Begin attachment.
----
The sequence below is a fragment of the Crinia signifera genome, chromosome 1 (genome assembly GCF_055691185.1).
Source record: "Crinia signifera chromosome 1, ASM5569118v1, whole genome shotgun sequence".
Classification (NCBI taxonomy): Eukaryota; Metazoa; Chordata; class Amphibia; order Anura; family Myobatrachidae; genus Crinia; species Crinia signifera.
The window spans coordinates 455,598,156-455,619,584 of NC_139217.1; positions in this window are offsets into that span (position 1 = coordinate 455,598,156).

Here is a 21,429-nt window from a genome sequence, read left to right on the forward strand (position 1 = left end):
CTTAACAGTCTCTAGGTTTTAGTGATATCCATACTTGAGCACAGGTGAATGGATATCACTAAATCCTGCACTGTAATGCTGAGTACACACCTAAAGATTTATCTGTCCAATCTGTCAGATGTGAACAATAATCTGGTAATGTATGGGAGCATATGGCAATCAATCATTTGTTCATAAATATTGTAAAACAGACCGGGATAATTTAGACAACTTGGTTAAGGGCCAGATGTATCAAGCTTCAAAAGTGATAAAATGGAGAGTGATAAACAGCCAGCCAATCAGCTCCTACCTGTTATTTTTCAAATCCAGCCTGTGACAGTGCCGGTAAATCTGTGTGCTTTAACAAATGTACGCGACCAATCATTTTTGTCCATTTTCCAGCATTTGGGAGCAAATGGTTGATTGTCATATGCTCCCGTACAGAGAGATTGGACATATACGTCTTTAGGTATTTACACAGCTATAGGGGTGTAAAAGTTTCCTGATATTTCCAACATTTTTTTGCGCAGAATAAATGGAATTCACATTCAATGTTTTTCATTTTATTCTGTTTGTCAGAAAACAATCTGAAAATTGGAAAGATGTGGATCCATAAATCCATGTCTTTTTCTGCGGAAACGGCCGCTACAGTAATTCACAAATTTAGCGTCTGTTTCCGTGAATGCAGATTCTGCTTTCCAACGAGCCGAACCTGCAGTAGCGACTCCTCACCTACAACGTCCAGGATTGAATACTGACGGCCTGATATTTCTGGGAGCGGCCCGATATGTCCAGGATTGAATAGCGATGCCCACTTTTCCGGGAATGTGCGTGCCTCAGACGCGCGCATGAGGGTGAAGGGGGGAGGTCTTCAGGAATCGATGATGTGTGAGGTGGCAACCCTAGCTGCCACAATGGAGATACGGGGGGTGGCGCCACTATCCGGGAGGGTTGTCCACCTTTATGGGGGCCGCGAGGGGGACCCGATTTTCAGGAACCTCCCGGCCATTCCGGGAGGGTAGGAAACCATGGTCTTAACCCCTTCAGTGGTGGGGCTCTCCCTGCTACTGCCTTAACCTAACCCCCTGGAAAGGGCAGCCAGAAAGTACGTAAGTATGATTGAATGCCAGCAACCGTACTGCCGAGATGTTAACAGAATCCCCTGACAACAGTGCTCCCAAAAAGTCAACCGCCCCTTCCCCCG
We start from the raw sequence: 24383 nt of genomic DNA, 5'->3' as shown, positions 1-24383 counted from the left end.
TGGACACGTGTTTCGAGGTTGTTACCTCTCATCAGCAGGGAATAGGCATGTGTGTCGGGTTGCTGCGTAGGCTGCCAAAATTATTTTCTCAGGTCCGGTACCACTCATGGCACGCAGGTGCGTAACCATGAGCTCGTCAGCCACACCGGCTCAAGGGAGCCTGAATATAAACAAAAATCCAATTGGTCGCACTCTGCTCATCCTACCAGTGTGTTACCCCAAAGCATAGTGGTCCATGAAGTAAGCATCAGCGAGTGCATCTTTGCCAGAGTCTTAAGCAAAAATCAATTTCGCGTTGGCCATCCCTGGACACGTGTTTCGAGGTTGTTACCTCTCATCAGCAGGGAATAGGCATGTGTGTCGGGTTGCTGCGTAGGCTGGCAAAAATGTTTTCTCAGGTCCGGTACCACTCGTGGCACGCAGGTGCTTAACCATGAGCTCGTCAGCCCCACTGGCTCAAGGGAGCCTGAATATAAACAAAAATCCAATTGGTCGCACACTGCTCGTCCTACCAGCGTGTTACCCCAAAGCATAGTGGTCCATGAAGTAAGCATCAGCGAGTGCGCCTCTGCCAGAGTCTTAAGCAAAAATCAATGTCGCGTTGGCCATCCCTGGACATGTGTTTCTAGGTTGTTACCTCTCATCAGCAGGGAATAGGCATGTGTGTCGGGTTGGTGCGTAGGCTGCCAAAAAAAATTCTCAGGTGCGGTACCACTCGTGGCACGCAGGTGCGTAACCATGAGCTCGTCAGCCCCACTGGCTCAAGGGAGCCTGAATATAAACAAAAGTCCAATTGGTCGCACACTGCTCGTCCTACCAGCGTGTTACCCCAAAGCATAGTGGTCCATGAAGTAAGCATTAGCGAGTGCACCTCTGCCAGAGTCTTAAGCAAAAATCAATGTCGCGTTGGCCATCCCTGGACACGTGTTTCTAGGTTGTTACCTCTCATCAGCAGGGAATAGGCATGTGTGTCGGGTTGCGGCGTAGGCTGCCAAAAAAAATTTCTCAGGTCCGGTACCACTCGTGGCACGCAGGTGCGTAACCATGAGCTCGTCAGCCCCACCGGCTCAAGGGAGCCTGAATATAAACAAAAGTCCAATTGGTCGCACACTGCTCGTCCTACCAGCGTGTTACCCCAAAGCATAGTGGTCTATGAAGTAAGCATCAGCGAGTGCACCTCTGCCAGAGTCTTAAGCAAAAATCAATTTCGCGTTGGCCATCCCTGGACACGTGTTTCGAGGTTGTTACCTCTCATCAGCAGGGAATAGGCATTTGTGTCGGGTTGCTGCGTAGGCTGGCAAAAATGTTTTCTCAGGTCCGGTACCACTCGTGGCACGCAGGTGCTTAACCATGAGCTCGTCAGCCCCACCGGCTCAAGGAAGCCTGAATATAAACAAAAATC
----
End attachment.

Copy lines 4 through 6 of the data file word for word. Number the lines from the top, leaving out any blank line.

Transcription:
The window spans coordinates 455,598,156-455,619,584 of NC_139217.1; positions in this window are offsets into that span (position 1 = coordinate 455,598,156).

Here is a 21,429-nt window from a genome sequence, read left to right on the forward strand (position 1 = left end):
CTTAACAGTCTCTAGGTTTTAGTGATATCCATACTTGAGCACAGGTGAATGGATATCACTAAATCCTGCACTGTAATGCTGAGTACACACCTAAAGATTTATCTGTCCAATCTGTCAGATGTGAACAATAATCTGGTAATGTATGGGAGCATATGGCAATCAATCATTTGTTCATAAATATTGTAAAACAGACCGGGATAATTTAGACAACTTGGTTAAGGGCCAGATGTATCAAGCTTCAAAAGTGATAAAATGGAGAGTGATAAACAGCCAGCCAATCAGCTCCTACCTGTTATTTTTCAAATCCAGCCTGTGACAGTGCCGGTAAATCTGTGTGCTTTAACAAATGTACGCGACCAATCATTTTTGTCCATTTTCCAGCATTTGGGAGCAAATGGTTGATTGTCATATGCTCCCGTACAGAGAGATTGGACATATACGTCTTTAGGTATTTACACAGCTATAGGGGTGTAAAAGTTTCCTGATATTTCCAACATTTTTTTGCGCAGAATAAATGGAATTCACATTCAATGTTTTTCATTTTATTCTGTTTGTCAGAAAACAATCTGAAAATTGGAAAGATGTGGATCCATAAATCCATGTCTTTTTCTGCGGAAACGGCCGCTACAGTAATTCACAAATTTAGCGTCTGTTTCCGTGAATGCAGATTCTGCTTTCCAACGAGCCGAACCTGCAGTAGCGACTCCTCACCTACAACGTCCAGGATTGAATACTGACGGCCTGATATTTCTGGGAGCGGCCCGATATGTCCAGGATTGAATAGCGATGCCCACTTTTCCGGGAATGTGCGTGCCTCAGACGCGCGCATGAGGGTGAAGGGGGGAGGTCTTCAGGAATCGATGATGTGTGAGGTGGCAACCCTAGCTGCCACAATGGAGATACGGGGGGTGGCGCCACTATCCGGGAGGGTTGTCCACCTTTATGGGGGCCGCGAGGGGGACCCGATTTTCAGGAACCTCCCGGCCATTCCGGGAGGGTAGGAAACCATGGTCTTAACCCCTTCAGTGGTGGGGCTCTCCCTGCTACTGCCTTAACCTAACCCCCTGGAAAGGGCAGCCAGAAAGTACGTAAGTATGATTGAATGCCAGCAACCGTACTGCCGAGATGTTAACAGAATCCCCTGACAACAGTGCTCCCAAAAAGTCAACCGCCCCTTCCCCCG